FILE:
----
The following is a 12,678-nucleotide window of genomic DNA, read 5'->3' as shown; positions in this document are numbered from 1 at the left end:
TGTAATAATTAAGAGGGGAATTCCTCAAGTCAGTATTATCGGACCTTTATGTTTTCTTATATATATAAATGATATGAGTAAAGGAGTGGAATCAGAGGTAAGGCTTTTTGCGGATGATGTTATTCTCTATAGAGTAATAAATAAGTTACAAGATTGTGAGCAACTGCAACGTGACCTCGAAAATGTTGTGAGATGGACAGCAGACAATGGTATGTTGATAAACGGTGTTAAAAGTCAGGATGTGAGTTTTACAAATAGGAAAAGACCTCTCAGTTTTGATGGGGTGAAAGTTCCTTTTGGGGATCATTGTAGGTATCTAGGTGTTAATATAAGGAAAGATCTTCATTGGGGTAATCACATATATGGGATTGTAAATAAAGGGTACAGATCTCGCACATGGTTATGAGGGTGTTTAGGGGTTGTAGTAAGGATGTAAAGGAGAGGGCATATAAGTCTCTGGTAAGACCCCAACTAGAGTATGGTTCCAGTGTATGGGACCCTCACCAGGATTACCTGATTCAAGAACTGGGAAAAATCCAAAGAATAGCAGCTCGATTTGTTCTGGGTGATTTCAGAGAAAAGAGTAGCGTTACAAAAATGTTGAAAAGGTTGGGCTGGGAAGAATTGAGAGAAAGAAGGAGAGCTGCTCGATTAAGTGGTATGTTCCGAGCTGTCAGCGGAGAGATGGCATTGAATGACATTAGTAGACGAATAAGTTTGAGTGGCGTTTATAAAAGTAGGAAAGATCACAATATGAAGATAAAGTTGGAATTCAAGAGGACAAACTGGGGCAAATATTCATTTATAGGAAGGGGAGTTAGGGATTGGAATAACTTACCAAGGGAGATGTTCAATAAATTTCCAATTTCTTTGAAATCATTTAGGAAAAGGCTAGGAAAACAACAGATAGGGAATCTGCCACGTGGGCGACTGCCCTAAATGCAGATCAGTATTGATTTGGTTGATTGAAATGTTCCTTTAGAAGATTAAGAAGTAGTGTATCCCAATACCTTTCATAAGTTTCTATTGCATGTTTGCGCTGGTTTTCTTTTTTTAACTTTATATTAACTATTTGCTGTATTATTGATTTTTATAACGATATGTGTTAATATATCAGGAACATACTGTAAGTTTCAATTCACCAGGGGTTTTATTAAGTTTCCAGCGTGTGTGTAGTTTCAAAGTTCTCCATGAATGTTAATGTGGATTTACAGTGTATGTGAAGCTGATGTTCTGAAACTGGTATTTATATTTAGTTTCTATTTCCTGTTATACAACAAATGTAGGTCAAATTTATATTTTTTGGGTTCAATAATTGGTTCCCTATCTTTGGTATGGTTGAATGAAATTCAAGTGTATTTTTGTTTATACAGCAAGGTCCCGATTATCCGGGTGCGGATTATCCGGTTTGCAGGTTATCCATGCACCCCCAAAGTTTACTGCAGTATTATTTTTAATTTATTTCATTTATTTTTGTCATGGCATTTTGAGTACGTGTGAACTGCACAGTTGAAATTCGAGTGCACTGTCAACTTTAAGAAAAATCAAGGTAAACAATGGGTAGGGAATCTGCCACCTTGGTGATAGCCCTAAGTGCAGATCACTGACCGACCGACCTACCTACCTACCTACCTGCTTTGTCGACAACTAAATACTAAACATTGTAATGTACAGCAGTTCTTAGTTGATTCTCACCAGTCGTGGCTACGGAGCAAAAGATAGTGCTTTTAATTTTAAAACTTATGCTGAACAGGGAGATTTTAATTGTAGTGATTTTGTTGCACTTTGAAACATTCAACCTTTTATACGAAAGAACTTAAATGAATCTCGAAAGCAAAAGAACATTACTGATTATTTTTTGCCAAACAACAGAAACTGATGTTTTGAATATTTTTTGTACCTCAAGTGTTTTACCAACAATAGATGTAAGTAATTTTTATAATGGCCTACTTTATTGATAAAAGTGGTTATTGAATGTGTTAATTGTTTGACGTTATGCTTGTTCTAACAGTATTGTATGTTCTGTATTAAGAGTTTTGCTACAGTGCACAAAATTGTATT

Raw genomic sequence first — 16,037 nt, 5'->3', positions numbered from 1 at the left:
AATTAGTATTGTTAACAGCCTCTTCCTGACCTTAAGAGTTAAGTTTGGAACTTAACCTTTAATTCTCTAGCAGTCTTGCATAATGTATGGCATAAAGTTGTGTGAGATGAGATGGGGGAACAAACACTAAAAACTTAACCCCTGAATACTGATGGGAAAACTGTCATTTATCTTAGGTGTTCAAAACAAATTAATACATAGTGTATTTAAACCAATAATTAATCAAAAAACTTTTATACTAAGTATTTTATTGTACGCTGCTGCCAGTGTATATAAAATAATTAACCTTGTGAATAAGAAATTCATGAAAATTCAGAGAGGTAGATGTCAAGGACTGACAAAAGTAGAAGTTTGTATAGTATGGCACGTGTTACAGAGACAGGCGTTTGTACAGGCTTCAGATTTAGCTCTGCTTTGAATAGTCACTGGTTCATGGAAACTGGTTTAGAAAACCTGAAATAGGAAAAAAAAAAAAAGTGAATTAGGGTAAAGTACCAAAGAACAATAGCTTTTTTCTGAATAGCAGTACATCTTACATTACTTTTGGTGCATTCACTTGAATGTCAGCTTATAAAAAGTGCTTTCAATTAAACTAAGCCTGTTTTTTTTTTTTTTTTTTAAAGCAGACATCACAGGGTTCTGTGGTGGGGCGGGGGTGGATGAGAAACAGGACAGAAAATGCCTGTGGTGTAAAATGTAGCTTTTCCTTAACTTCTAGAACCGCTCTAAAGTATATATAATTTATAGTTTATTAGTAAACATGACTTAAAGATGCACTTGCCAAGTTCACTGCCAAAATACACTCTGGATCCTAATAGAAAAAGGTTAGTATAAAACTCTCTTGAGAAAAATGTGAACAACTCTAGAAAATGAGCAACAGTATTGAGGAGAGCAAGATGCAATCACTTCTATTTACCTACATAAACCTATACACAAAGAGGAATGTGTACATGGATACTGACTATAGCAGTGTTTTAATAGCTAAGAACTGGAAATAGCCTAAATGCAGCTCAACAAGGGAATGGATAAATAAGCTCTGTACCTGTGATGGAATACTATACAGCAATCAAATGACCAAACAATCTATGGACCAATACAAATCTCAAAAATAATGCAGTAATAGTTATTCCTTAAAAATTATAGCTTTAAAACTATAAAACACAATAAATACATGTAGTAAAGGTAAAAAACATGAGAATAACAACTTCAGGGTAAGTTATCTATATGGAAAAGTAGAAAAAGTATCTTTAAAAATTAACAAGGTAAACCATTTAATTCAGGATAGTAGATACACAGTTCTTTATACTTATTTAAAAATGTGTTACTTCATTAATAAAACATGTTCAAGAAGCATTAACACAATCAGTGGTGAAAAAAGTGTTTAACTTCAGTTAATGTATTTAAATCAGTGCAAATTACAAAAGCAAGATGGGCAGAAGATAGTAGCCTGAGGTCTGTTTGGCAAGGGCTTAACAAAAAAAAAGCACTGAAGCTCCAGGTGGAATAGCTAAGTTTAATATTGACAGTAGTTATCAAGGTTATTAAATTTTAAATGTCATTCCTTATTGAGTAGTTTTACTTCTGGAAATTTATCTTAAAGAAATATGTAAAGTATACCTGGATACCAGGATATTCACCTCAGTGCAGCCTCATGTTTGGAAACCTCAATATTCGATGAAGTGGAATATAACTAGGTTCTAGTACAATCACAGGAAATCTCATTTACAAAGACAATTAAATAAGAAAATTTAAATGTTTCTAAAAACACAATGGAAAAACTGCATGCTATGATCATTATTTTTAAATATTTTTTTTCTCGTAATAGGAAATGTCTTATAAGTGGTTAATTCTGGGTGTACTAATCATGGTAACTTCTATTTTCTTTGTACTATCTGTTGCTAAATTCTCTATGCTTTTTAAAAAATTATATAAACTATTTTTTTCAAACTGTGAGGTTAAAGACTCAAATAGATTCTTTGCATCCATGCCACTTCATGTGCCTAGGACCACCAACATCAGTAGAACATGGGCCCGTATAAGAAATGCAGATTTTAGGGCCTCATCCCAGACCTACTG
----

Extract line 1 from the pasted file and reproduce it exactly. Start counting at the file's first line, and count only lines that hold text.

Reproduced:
The following is a 12,678-nucleotide window of genomic DNA, read 5'->3' as shown; positions in this document are numbered from 1 at the left end: